Coffee, Neb. – 93%

Highest Scoring Democrat, Senate

Byrd, Va. – 78%

Lowest Scoring Republican, House:

Welch, Calif. – 20%

Lowest Scoring Republicans, Senate:

Tie – Langer, N.D., Gurney, S.D. – 52%



Rockwell (R-Colo.), Paddock (R-Ill.), Johnson (R-Ill.), Arends (R-Ill.), Sumner (R-Ill.), Martin (R-Iowa), Winter (R-Kan.), Hoffman (R-Mich.), Bennett (R-Mo.), Ploeser (R-Mo.), Copeland (R-Neb.), Osmers (R-N.J.), Jones (R-Ohio), Clevenger (R-Ohio), Brown (R-Ohio), Wolfenden (R-Penn.), Miller (R-Penn.), Rutherford (R-Penn.), Rich (R-Penn.), Ditter (R-Penn.)


Johnson (R-Calif.), Willis (R-Ind.)



Izac (D-Calif.), Sabath (D-Ill.), Schaefer (D-Ill.), Norton (D-N.J.), Heffernan (D-N.Y.), Delaney (D-N.Y.), Klein (D-N.Y.), Flannery (D-Penn.), Holland (D-Penn.), Leavy (D-Wash.)


Miller (D-Ark.), Murray (D-Mont.), Sheppard (D-Tex.), Murdock (D-Utah)


Republicans are in bold italics.

Democrats are in plain text.

+ = Vote for the conservative position

+ = Pair or announcement for the conservative position.

– = Vote against the conservative position.

= Pair or announcement against the conservative position.

? = No vote, pair, or announcement.

Ratings of Congress:

Texas Legends #4: Hatton W. Sumners

The Sumners Foundation Legacy

The year 1912 was one of profound success for progressives and for Southern Democrats. Both groups found one of their own in spirit elected to the presidency, and among the adherents to Wilson elected for the first time that year from Texas were Sam Rayburn as well as Hatton William Sumners (1875-1962) of Dallas. An attorney by profession, he was a solid fit for the House Judiciary Committee, which he served on in his long career. Among the freshmen of the 63rd Congress (1913-15) he was the first to get a bill passed, which made Dallas a port of entry for customs.
In 1922, Sumners was the foremost figure in the House to speak out against the Dyer Anti-Lynching Bill, and he employed both racial and constitutional arguments against it. He invoked the fear of black men violating white women when he proclaimed, “Only a short time ago… their ancestors roamed the jungles of Africa in absolute savagery…[Y]ou do not know where the beast is among them. Somewhere in that black mass of people is the man who would outrage your wife or your child, and every man who lives in the country knows it” (Dray). Although the measure passed solidly in the House, it met defeat in the Senate as the will of its opponents was far stronger than that of its proponents. Sumners saw himself as a defender of states’ rights, but was far from a purist: while he opposed civil rights legislation time and again given such concerns as well as the 1924 Child Labor Amendment, he voted for the Prohibition Amendment, women’s suffrage, and most of the first New Deal. Sumners’ support for Prohibition may have had to do with his home district of Dallas, which was at the heart of Klan activity in Texas, with it having the highest membership of any major city, being the most brazen, and being known for reveling in its vigilante activity.

Sumners was, like Sam Rayburn, committed to work in his life. While Rayburn was married for less than three months, Sumners never married. With the Democrats taking over the House in 1930, he became chair of the House Judiciary Committee, and in this capacity he played a significant role in the passage of New Deal legislation as well as impeachments of several federal judges, but voted against Social Security. He would later serve as an even greater annoyance to President Roosevelt when he played a key role in defeating a prized initiative. In 1937, President Franklin D. Roosevelt presented his “court packing” plan and Sumners was having none of it. He reportedly said to his colleagues, “Boys, here’s where I cash my chips” (Monroe). On July 13th, he announced that he would keep the plan bottled in the committee. This plus the death of Senate Majority Leader Robinson the following day doomed the plan. Sumners’ record would increasingly move to the right.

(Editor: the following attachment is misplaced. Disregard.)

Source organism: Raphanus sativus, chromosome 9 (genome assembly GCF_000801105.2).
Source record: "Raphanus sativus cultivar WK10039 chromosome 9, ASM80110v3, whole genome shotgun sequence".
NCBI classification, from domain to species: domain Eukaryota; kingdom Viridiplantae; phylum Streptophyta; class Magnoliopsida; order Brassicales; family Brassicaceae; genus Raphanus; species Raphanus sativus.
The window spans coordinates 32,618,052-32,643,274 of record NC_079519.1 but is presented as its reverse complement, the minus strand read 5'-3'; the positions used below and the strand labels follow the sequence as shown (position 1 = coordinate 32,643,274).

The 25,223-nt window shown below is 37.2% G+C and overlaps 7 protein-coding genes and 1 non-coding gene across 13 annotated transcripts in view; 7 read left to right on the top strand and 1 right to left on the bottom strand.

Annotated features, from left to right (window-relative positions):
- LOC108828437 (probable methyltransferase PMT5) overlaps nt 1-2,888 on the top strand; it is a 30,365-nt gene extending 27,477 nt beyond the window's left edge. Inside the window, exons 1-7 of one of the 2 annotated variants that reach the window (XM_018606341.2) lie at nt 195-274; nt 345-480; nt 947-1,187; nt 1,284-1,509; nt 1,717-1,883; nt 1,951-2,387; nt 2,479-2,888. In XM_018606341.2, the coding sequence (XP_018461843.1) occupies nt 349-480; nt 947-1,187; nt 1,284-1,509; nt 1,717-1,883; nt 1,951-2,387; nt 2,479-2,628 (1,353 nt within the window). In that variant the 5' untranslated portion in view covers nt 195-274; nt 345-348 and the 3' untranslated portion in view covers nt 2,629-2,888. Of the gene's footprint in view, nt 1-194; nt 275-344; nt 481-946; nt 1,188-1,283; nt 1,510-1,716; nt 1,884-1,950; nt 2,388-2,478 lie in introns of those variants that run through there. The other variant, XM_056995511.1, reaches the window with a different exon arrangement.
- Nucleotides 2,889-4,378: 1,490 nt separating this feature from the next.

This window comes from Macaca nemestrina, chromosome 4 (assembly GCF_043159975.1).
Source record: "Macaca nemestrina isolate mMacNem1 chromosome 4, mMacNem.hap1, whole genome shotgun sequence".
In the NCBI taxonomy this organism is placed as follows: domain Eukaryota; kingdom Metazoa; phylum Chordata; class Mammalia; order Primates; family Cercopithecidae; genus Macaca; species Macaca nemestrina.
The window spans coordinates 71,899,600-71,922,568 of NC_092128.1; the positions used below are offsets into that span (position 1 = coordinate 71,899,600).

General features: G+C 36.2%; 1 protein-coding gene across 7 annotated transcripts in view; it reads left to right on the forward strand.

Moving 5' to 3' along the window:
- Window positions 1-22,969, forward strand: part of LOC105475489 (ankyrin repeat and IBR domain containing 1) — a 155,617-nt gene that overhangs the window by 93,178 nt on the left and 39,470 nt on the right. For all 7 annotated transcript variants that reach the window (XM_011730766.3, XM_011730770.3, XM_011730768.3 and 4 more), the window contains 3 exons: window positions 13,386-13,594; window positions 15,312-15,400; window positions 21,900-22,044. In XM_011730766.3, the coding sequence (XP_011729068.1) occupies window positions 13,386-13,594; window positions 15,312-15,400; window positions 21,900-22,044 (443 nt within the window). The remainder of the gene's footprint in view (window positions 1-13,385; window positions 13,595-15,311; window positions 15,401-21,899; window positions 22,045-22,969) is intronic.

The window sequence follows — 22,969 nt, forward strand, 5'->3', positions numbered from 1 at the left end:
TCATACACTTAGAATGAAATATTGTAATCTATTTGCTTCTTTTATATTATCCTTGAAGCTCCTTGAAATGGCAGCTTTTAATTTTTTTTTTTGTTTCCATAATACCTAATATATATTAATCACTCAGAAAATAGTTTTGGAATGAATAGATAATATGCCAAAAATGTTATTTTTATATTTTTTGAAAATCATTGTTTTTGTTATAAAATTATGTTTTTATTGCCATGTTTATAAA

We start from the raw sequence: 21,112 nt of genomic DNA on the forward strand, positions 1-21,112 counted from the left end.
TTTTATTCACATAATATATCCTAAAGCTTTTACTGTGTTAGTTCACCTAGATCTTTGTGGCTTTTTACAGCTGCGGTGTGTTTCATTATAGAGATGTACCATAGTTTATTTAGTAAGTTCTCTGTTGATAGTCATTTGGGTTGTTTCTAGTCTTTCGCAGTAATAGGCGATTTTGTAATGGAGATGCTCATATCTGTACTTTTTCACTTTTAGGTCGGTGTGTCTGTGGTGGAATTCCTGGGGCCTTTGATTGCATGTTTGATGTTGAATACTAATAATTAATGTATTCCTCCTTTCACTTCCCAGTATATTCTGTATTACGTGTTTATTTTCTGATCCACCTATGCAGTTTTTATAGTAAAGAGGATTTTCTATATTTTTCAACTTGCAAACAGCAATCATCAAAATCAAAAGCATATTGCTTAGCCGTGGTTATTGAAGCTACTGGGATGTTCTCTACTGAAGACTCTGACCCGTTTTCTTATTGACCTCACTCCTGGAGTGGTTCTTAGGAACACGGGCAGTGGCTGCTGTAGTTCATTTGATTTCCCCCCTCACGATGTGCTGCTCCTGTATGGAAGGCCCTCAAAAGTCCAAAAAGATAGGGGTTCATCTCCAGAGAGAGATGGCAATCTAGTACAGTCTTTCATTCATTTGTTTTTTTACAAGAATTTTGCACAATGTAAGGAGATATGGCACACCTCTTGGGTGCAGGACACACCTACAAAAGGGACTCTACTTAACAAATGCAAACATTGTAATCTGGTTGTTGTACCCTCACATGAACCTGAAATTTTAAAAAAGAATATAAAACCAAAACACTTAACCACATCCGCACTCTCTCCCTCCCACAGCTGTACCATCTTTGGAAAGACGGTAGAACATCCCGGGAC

After the 1938 midterms, Sumners’ record grew considerably more conservative as his Dallas district grew more so as well. Before 1939, Sumners’ MC-Index score averaged a 20%, but for his final four terms it averaged 63%, indicating a clear turn away from FDR’s policies. Although Sumners had soured on FDR expanding executive power in peacetime, in 1941, he sponsored the War Powers Act, granting FDR further executive powers to fight World War II. In his later years in Congress, Sumners seemed more distinctly concerned about racial violence, including lynchings. On multiple occasions he spoke out against the lax reactions of local sheriffs and states to lynchings. He regarded the failure of the sheriff of Madison, Florida to protect Jesse James Payne, a black prisoner in his custody from a lynching in 1945, as an admission of unfitness for duty. He wrote to Governor Millard Caldwell, “If these facts are true, or approximately true, this sheriff is not only guilty of a violation of official duty, of a cowardly act, but he is guilty of a direct assault upon the sovereignty of the state” (Dallas Historical Society). Sumners was both motivated out of a sense of justice as well as concerns over federal intervention in the South should racially motivated lynchings persist. Sumners opted to retire in 1946, but not before securing the passage of the Administrative Procedure Act, which governed how new federal regulations would be adopted. His successor would be the more conservative Democrat Joseph F. Wilson, and Wilson’s successor would be arch-conservative Republican Bruce Alger, one of the most vocal antagonists of President John F. Kennedy.